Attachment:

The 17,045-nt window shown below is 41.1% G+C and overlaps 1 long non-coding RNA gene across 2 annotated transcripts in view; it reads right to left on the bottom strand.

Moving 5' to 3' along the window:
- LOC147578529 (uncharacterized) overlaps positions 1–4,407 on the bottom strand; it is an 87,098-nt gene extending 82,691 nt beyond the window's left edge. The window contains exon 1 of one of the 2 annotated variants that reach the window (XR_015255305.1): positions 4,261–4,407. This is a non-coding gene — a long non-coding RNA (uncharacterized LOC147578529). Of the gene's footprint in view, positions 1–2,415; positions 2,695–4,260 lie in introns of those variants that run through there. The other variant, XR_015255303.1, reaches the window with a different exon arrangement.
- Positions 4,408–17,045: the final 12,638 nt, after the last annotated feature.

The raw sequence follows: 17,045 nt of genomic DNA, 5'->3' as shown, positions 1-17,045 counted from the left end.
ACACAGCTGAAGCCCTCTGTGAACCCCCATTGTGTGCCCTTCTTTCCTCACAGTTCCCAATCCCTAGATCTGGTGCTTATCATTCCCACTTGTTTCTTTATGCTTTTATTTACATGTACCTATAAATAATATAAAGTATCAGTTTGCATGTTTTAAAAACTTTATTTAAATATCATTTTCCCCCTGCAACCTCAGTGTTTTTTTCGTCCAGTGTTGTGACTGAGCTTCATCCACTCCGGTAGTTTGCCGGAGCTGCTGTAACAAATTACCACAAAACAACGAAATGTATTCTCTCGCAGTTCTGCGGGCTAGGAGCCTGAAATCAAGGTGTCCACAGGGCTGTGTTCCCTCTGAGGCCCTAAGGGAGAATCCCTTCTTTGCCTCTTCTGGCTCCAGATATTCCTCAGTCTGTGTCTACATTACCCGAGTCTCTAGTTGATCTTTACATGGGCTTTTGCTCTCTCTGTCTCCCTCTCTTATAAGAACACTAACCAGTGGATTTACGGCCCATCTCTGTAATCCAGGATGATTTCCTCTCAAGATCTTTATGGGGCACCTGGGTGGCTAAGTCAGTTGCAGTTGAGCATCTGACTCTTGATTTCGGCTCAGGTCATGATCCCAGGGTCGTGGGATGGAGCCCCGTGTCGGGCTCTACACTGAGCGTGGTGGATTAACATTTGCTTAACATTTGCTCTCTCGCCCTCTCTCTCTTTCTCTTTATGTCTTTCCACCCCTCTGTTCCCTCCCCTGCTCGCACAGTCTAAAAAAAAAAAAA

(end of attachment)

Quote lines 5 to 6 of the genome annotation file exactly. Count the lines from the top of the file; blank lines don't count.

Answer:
The raw sequence follows: 17,045 nt of genomic DNA, 5'->3' as shown, positions 1-17,045 counted from the left end.
ACACAGCTGAAGCCCTCTGTGAACCCCCATTGTGTGCCCTTCTTTCCTCACAGTTCCCAATCCCTAGATCTGGTGCTTATCATTCCCACTTGTTTCTTTATGCTTTTATTTACATGTACCTATAAATAATATAAAGTATCAGTTTGCATGTTTTAAAAACTTTATTTAAATATCATTTTCCCCCTGCAACCTCAGTGTTTTTTTCGTCCAGTGTTGTGACTGAGCTTCATCCACTCCGGTAGTTTGCCGGAGCTGCTGTAACAAATTACCACAAAACAACGAAATGTATTCTCTCGCAGTTCTGCGGGCTAGGAGCCTGAAATCAAGGTGTCCACAGGGCTGTGTTCCCTCTGAGGCCCTAAGGGAGAATCCCTTCTTTGCCTCTTCTGGCTCCAGATATTCCTCAGTCTGTGTCTACATTACCCGAGTCTCTAGTTGATCTTTACATGGGCTTTTGCTCTCTCTGTCTCCCTCTCTTATAAGAACACTAACCAGTGGATTTACGGCCCATCTCTGTAATCCAGGATGATTTCCTCTCAAGATCTTTATGGGGCACCTGGGTGGCTAAGTCAGTTGCAGTTGAGCATCTGACTCTTGATTTCGGCTCAGGTCATGATCCCAGGGTCGTGGGATGGAGCCCCGTGTCGGGCTCTACACTGAGCGTGGTGGATTAACATTTGCTTAACATTTGCTCTCTCGCCCTCTCTCTCTTTCTCTTTATGTCTTTCCACCCCTCTGTTCCCTCCCCTGCTCGCACAGTCTAAAAAAAAAAAAA